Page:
UN Envoy from Myanmar Urges World to Stop Military Takeover | Voice of America | Instant News


The Myanmar envoy at the United Nations called on the international community Friday to reject the military coup in his country and “use every means necessary” to protect the people.

“We, the committee, represent CRPH [Committee Representing the Pyidaungsu Hluuttaw], asks the United Nations, the UN Security Council and the international community who aspire to build a peaceful and civilized global society to use all means necessary to take action against Myanmar’s military and to provide safety and security to the people of Myanmar, “an emotional Kyaw Moe Tun to the General Assembly.

The CRPH is a committee representing elected MPs from Aung San Suu Kyi’s National League for Democracy (NLD) party.

Anti-coup protesters raise their fists with clenched fists during a national general strike near Mandalay Railway Station in Mandalay, Myanmar, February 22, 2021, to protest the military coup.

Popular protests have been staged across Myanmar every day since the military detained de facto leader Aung San Suu Kyi and other members of the civilian government on February 1, claiming widespread rigging in last November’s elections, which Suu Kyi won by the NLD by a landslide.

The envoy said he represented the NLD, which is the “legitimate and properly elected” government – not the military leaders seizing power. He said the coup was illegal, unconstitutional and “unacceptable in this modern world.”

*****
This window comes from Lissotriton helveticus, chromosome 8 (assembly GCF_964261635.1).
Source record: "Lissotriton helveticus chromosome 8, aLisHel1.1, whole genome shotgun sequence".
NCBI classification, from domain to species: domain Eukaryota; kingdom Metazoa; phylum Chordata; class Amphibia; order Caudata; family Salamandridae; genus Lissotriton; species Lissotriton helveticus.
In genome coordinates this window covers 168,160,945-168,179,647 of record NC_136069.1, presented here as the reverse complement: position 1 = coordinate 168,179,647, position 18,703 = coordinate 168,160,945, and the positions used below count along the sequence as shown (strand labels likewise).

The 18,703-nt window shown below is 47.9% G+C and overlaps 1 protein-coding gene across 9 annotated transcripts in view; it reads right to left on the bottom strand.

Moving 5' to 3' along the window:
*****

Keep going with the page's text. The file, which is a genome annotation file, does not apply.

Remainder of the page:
“It is clear that we all don’t want to go back to the system we used to,” said Kyaw Moe Tun of the hundreds of thousands of people who have taken to the streets across Myanmar since the coup.

The envoy accused the military of oppressing the people for decades, using “unspeakable methods of violence” to attack ethnic minorities, and that “these acts are undoubtedly a war crime and a crime against humanity.”

Kyaw Moe Tun said the military continued to act with impunity for spreading violence against peaceful protesters demanding a return to civilian rule and democratic norms.

“The Myanmar military overthrows a democratically elected government, shoots to kill peaceful protesters on the streets, commits crimes targeting civilians, attacks ambulances and health workers, arrests democratically elected members of parliament using unfair laws, issues The arrest warrant is without legal basis and violates the human rights of the Myanmar people, ”said Kyaw Moe Tun.

“The Myanmar military has become an existential threat to Myanmar,” he said.

He appealed to the international community to continue to pressure the regime, not to recognize it or cooperate with it in any way, and to support democratically elected members of parliament.

“We will continue to fight for a government consisting of the people, by the people, for the people,” said Kyaw Moe Tun, his voice hoarse. He then spoke briefly in his native Burmese to speak to his fellow citizens who were listening in Myanmar, also known as Burma.

“I want to ask all of you to keep fighting,” he urged his compatriots, according to the translation of his remarks. The revolution must succeed.

The US condemned the coup, praised its envoys

Speaking at his first UN meeting, the new US ambassador condemned the coup and praised the Myanmar envoy’s “bold and courageous statement”.